“Now the Lord is the Spirit, and where the Spirit of the Lord is, there is liberty.” 2 Corinthians, 3: 17
When I was twenty years old and a junior in college, I won a study-abroad scholarship to learn Mandarin Chinese at the Taiwan Normal University in Taipei.
It was a brave endeavor, because I knew not a stich of Mandarin. One of the gifts of youth is one’s audacity for risk and adventures.
The journey took 27 hours, flying on a 747 jumbo-jet from Philadelphia to Chicago, Los Angeles, and stopping in Okinawa Japan for a layover, before heading south to Taiwan.
While sitting in the Okinawa airport, a tall Japanese man walked by with an elder, who I assumed was his father. He stopped suddenly, and asked me in English, “Where are you going?” Cautious, I said to Taipei to study Mandarin. “By yourself?!” I could see the man and now the elder were genuinely concern for my welfare. “Ok. Please be careful,” he warned.
After these men left, I thought about their worried expressions and questions, with some dread of what I had gotten myself into to. I looked around, and realized I was sitting isolated in a dark part of the airport. I gathered up my belongings and headed towards the light, and to my relief, discovered a full airline wing of fellow travelers.
When I arrived in Taipei airport, the panic set in. A fellow student, who studied in Taiwan the previously year, had arranged for his male friend to pick me up at the airport. My gut screamed and told me that I couldn’t go with him, so instead I joined a group of young white women students from Georgetown University, who invited me to bunk with them overnight at a hostel.
Miraculously, the next morning I found the university, registered for class, and connected with a Taiwanese family, who wanted to take in an exchange student. Before I settled in, I had this deep earning to visit a religious place, so asked the family where the nearest Buddhist shrine was located. (Bias Alert: I assumed there were no Christians churches in Taiwan. Later, I discovered there were plenty.)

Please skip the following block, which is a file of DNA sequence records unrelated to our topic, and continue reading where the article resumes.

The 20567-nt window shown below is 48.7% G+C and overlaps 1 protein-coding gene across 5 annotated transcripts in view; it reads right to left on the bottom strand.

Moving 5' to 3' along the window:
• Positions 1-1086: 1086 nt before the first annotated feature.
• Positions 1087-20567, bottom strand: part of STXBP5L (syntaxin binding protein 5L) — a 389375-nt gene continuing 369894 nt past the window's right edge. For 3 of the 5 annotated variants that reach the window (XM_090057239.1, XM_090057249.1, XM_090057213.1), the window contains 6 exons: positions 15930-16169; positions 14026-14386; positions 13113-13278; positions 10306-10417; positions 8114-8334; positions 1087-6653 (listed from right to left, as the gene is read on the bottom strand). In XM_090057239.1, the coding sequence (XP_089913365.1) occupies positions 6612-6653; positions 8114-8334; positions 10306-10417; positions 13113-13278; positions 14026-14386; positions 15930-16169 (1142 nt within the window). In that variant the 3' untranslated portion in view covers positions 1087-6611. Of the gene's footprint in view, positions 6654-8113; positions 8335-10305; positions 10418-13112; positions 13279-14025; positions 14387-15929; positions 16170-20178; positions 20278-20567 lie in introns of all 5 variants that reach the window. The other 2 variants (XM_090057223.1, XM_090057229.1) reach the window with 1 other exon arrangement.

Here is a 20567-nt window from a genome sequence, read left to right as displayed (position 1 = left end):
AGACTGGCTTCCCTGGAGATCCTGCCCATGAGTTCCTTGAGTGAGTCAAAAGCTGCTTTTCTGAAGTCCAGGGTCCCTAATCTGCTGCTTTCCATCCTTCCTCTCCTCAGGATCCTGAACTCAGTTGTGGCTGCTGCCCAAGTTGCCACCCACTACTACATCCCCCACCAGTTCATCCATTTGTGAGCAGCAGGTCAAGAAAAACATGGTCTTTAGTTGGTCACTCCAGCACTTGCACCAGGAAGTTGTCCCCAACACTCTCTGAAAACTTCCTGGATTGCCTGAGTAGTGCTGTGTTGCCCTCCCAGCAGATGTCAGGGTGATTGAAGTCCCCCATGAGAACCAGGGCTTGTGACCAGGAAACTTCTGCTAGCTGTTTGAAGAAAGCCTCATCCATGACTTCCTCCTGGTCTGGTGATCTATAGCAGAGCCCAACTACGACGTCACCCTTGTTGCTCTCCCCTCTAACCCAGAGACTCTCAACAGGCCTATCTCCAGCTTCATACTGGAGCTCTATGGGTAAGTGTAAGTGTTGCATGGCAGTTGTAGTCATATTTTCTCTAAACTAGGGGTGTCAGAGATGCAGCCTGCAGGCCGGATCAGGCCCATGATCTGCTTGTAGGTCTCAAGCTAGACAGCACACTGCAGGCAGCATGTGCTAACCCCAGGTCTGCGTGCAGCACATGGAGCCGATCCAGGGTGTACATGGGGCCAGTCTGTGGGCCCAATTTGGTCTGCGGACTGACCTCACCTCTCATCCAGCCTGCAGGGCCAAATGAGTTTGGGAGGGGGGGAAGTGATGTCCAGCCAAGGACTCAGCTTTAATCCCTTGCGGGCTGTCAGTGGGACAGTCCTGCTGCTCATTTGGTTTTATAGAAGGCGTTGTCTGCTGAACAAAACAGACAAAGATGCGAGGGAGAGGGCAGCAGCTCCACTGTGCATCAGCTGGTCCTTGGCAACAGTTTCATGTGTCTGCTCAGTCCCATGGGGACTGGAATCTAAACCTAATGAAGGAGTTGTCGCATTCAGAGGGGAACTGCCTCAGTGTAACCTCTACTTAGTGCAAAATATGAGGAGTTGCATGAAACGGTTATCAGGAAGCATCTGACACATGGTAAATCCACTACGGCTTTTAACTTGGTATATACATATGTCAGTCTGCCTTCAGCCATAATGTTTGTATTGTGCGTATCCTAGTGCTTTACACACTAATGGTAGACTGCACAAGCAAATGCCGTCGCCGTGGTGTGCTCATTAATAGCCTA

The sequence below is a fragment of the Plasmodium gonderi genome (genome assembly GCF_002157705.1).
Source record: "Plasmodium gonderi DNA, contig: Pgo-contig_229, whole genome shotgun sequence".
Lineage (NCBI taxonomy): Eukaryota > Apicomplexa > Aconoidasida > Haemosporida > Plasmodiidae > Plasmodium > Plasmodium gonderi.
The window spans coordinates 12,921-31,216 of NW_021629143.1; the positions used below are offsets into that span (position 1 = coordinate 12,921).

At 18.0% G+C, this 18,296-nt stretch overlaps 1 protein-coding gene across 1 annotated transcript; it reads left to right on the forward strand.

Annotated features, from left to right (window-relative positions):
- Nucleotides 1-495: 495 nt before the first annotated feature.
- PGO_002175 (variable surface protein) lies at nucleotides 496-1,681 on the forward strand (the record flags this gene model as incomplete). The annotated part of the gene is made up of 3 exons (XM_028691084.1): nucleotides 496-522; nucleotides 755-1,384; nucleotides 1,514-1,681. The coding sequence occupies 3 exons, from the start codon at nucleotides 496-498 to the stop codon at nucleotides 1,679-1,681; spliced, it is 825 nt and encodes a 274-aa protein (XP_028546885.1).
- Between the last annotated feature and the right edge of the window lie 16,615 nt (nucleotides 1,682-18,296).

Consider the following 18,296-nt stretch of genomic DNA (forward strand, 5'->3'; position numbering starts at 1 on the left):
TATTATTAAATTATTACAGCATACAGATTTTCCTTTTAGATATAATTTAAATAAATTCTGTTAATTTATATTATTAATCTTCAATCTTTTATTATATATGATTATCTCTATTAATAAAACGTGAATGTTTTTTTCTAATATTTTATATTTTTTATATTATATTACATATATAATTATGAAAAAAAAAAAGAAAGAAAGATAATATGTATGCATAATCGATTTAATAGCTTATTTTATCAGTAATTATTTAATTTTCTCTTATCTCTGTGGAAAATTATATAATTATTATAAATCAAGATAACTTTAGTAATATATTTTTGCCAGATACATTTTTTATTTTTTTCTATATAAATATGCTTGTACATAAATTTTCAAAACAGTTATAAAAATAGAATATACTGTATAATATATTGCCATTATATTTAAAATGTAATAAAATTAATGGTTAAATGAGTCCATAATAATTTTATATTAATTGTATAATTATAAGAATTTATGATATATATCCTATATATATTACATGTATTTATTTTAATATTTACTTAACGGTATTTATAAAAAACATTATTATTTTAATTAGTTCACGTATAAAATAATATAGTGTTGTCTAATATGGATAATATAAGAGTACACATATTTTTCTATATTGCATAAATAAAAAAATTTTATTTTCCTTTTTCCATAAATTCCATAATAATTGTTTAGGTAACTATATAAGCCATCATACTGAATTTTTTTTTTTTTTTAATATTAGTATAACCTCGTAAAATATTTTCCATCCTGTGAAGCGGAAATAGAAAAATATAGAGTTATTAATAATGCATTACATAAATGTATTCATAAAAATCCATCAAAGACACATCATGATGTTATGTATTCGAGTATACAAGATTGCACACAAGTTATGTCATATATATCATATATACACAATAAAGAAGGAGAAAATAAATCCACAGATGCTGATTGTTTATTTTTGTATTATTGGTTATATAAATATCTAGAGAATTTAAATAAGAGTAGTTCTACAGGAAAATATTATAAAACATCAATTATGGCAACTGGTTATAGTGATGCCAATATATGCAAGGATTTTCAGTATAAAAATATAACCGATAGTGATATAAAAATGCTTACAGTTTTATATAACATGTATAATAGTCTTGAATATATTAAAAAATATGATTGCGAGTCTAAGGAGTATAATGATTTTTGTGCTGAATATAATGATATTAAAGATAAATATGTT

The Buddhist temple was jammed packed with pilgrims. The monks, dressed in vibrant shades of reds, prayed and conducted rituals steeped in incense. Rather lost and confused, I followed the crowd, which led me to a trail of smaller and private shrines, where people also prayed.
I kept walking, which lead me to an empty concrete room, where people in meditation walked around in circles. Suddenly, a young man, who was standing by the wall, came up to me and asked me in English if I wanted to meet the Dalai Lama. Skeptical, I asked, the Dalai Lama, here? Okay, I said. I would like to meet him.
The young man opened a door and slipped behind it. Before I could understand what was happening, out comes an elder Chinese man, who was clearly not the Dalai Lama, but a man who looked very much like Gandhi. Bald, very thin and brown, like the Mahatma Gandhi, this lama was wrapped loosely in a white cloth.
The energy of this man’s presence hit me like a sledgehammer. All I could do was to back up slow as he gingerly walked to the center of the room and sat cross-legged on the floor. He said nothing, only looked through me with love. I fell l to my knees, curled up in his lap, and cried like a baby.
Perhaps, it was the journey, or perhaps it was all the suffering I had been carrying. But whatever it was, that comfort from this stranger was beyond comparison. Whoever this holy man was, he seemed to step aside to allow Christ Jesus to hold me and set my burdens free. I was definitely not expecting that!
How long I cried I am unable to recall. But, when I could weep no more, I stood up and bowed to the Light in him with deep gratitude for his unconditional love and acceptance.
After receiving such immense kindness and compassion from so many, the man in Okinawa, the young women from Georgetown U., and the holy man at the Buddhist temple, I could journey on, trusting that I could recognize Christ in the hearts and generosity of strangers, no matter their cultural identity. And they, in turn, could recognize the spiritual Goodness in me.
“Now the Lord is the Spirit, and where the Spirit of the Lord is, there is liberty.”
Tonya Tolson, Diversity Committee Chair